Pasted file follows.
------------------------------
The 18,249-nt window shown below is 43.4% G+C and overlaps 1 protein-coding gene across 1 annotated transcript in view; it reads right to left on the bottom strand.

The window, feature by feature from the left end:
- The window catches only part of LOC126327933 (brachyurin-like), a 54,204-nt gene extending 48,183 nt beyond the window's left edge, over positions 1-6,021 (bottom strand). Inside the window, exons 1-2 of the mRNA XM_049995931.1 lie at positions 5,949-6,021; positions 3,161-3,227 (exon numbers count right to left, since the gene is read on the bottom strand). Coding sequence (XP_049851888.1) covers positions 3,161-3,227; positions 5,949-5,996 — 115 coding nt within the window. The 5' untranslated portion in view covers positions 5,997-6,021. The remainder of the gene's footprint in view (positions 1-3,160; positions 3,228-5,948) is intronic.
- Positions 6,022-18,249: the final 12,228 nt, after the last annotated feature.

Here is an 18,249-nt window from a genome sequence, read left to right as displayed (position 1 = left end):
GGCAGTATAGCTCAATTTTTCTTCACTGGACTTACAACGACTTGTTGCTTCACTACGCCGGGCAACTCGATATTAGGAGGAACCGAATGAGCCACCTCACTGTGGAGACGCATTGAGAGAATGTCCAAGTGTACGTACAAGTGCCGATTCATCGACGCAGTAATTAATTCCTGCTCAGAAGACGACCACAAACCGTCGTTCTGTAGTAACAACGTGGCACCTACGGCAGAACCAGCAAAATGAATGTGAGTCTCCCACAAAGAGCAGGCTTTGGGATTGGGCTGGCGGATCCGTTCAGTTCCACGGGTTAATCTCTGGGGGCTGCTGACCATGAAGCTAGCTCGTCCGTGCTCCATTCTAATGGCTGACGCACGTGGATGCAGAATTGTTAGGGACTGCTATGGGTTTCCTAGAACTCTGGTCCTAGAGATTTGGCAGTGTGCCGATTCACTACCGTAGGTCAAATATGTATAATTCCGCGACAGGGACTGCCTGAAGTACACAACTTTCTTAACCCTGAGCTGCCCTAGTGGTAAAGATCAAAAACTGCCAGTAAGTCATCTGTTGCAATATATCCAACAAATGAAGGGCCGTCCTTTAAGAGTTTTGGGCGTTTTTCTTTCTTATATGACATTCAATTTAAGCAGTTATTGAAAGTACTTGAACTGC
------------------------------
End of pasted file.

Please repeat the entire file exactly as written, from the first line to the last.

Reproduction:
The 18,249-nt window shown below is 43.4% G+C and overlaps 1 protein-coding gene across 1 annotated transcript in view; it reads right to left on the bottom strand.

The window, feature by feature from the left end:
- The window catches only part of LOC126327933 (brachyurin-like), a 54,204-nt gene extending 48,183 nt beyond the window's left edge, over positions 1-6,021 (bottom strand). Inside the window, exons 1-2 of the mRNA XM_049995931.1 lie at positions 5,949-6,021; positions 3,161-3,227 (exon numbers count right to left, since the gene is read on the bottom strand). Coding sequence (XP_049851888.1) covers positions 3,161-3,227; positions 5,949-5,996 — 115 coding nt within the window. The 5' untranslated portion in view covers positions 5,997-6,021. The remainder of the gene's footprint in view (positions 1-3,160; positions 3,228-5,948) is intronic.
- Positions 6,022-18,249: the final 12,228 nt, after the last annotated feature.

Here is an 18,249-nt window from a genome sequence, read left to right as displayed (position 1 = left end):
GGCAGTATAGCTCAATTTTTCTTCACTGGACTTACAACGACTTGTTGCTTCACTACGCCGGGCAACTCGATATTAGGAGGAACCGAATGAGCCACCTCACTGTGGAGACGCATTGAGAGAATGTCCAAGTGTACGTACAAGTGCCGATTCATCGACGCAGTAATTAATTCCTGCTCAGAAGACGACCACAAACCGTCGTTCTGTAGTAACAACGTGGCACCTACGGCAGAACCAGCAAAATGAATGTGAGTCTCCCACAAAGAGCAGGCTTTGGGATTGGGCTGGCGGATCCGTTCAGTTCCACGGGTTAATCTCTGGGGGCTGCTGACCATGAAGCTAGCTCGTCCGTGCTCCATTCTAATGGCTGACGCACGTGGATGCAGAATTGTTAGGGACTGCTATGGGTTTCCTAGAACTCTGGTCCTAGAGATTTGGCAGTGTGCCGATTCACTACCGTAGGTCAAATATGTATAATTCCGCGACAGGGACTGCCTGAAGTACACAACTTTCTTAACCCTGAGCTGCCCTAGTGGTAAAGATCAAAAACTGCCAGTAAGTCATCTGTTGCAATATATCCAACAAATGAAGGGCCGTCCTTTAAGAGTTTTGGGCGTTTTTCTTTCTTATATGACATTCAATTTAAGCAGTTATTGAAAGTACTTGAACTGC